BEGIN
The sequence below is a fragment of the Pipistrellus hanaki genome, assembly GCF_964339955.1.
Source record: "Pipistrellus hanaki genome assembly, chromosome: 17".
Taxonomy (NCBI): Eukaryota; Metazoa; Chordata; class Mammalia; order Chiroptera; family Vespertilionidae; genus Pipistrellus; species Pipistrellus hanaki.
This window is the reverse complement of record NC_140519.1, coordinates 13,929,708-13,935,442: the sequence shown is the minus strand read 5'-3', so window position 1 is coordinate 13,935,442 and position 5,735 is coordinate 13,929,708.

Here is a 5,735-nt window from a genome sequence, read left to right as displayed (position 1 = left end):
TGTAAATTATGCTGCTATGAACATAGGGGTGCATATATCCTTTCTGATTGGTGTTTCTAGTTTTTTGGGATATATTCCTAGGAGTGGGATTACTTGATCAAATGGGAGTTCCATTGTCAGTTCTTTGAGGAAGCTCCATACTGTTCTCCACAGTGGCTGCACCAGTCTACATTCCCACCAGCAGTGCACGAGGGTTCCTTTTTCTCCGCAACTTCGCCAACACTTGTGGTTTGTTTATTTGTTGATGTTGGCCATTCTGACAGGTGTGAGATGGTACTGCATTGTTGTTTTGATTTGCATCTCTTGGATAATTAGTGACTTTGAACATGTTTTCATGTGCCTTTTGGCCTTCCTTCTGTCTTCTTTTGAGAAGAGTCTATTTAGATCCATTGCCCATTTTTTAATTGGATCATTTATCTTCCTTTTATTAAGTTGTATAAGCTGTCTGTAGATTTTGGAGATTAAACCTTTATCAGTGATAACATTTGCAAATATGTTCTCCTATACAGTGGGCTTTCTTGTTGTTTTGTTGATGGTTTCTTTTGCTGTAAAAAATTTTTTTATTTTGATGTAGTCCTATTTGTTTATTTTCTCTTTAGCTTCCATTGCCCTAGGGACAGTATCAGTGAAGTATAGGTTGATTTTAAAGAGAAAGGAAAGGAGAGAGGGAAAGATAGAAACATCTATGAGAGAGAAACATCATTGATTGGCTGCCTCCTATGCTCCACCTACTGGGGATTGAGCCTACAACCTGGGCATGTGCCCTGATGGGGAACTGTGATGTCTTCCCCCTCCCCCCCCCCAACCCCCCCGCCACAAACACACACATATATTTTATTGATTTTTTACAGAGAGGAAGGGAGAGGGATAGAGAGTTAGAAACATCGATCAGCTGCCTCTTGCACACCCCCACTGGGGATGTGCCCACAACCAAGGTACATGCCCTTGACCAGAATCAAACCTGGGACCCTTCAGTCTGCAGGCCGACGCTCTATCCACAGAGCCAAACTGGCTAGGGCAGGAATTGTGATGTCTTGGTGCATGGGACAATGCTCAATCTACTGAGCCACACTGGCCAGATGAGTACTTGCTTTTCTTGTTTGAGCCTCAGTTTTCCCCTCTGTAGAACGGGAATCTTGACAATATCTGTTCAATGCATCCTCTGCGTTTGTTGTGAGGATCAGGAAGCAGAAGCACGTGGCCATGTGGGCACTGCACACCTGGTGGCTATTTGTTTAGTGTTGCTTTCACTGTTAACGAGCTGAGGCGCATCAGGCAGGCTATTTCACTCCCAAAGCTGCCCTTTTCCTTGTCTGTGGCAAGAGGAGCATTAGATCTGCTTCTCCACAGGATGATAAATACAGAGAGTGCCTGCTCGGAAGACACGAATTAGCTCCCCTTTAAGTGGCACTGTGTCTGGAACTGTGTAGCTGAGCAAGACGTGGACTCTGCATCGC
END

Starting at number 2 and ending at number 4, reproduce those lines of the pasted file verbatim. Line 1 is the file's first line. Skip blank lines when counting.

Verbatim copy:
Source record: "Pipistrellus hanaki genome assembly, chromosome: 17".
Taxonomy (NCBI): Eukaryota; Metazoa; Chordata; class Mammalia; order Chiroptera; family Vespertilionidae; genus Pipistrellus; species Pipistrellus hanaki.
This window is the reverse complement of record NC_140519.1, coordinates 13,929,708-13,935,442: the sequence shown is the minus strand read 5'-3', so window position 1 is coordinate 13,935,442 and position 5,735 is coordinate 13,929,708.